A credit card is a payment card (classic, contactless, embossed, etc.) for which you have a credit account (credit limit). You can then draw money from it. Almost all credit cards then return some of your paid money in some form. Usually, it is 1 – 3% (exceptionally more). This money is returned to your credit account or transferred to some bonus program (eg life insurance, etc.)
The vast majority of credit cards have an interest-free period (beware, but not always, there are also credit cards, where you, as with overdraft, interest will be charged immediately). Different banks and non-banking companies then often overtake who offers a longer interest-free period. Usually, this is usually 45 – 60 days (can be more or less).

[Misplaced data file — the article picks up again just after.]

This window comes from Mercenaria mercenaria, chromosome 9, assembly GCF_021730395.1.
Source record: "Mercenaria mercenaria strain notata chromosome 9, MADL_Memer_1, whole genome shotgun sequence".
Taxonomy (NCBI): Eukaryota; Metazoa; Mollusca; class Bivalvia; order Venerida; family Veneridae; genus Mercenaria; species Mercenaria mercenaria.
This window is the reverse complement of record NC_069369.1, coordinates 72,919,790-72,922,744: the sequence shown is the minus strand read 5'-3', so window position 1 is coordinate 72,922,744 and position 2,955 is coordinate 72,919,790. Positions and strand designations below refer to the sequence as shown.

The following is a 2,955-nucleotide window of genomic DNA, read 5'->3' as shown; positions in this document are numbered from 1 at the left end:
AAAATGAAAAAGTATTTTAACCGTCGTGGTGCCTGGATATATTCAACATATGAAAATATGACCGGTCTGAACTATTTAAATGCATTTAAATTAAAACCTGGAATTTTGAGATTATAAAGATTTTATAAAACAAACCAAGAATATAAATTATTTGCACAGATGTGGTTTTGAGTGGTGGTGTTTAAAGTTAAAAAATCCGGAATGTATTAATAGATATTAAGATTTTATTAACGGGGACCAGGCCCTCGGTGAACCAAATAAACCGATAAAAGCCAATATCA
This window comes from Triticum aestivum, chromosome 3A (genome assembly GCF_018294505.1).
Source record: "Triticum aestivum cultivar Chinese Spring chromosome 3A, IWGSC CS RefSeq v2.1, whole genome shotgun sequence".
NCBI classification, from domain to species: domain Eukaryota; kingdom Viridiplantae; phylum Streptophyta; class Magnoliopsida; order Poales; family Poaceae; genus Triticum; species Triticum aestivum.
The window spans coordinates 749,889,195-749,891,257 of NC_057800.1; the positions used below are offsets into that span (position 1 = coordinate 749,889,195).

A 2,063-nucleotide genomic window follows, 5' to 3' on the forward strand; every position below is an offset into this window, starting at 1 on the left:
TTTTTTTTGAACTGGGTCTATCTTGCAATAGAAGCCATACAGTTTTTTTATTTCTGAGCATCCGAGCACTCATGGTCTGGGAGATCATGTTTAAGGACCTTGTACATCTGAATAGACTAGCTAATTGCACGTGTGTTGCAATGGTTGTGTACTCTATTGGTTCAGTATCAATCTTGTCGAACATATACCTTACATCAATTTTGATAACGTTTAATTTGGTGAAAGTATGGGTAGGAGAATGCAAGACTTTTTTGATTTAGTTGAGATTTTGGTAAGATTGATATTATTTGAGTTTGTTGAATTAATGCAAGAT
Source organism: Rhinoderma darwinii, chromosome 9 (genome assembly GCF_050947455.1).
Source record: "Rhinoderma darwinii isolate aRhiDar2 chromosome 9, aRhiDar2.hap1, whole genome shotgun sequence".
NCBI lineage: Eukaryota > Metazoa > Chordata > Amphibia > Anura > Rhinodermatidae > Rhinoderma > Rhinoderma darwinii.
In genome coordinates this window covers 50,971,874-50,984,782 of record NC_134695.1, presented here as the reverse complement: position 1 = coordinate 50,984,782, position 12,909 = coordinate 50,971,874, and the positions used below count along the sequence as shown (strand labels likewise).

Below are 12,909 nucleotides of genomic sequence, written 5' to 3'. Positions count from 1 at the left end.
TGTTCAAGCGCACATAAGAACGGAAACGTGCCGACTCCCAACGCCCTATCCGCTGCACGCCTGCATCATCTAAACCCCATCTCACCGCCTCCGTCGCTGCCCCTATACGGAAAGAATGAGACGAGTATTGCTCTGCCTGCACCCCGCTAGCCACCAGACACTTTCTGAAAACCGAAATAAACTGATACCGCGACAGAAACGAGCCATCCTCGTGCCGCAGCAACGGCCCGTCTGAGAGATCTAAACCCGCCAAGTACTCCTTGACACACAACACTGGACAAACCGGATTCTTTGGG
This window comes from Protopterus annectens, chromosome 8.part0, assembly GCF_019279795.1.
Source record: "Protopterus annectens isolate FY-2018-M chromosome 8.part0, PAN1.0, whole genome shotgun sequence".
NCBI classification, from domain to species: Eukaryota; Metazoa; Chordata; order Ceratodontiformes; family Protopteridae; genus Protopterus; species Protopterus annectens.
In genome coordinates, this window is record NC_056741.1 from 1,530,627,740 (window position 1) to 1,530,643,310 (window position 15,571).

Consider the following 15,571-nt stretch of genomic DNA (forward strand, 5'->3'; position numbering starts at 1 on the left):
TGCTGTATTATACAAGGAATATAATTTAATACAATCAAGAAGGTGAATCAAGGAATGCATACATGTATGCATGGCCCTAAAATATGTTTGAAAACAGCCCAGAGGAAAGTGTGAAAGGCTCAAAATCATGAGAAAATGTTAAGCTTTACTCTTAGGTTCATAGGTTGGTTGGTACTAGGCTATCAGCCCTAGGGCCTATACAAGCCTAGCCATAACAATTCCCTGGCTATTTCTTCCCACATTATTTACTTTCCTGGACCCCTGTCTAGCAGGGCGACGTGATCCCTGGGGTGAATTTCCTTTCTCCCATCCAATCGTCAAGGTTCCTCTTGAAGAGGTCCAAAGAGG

However, a grace period doesn’t mean you have 45 or 50 days to pay. It works differently. As a rule, the interest-free period starts, for example, at the beginning of the month. Payments that you take some time during the first 30 days must be settled within the next 15 days after the end of the month. So if you pay the last day of the month, the real-time without interest is only a maximum of 15 days.
Disadvantages of a credit card (compared to overdraft)
- Credit cards tend to have higher interest rates – 25 – 30% annual interest is no exception
- The credit card usually requires a minimum monthly payment (usually up to 5% of the amount), for an overdraft you can “refund” up to 3 months, the overdraft does not have a minimum payment
- If you pay a larger amount with a credit card and then repay it over a longer period of time, such a loan will really cost you a lot
Credit card benefits (compared to overdraft)
- With a credit card, you can borrow money for free in the short term – if you pay everything during the interest-free period, then the interest is 0%. Some credit cards are without any additional fees, for others, it is enough to pay 3 or 5 thousand crowns every month to get it also free of charge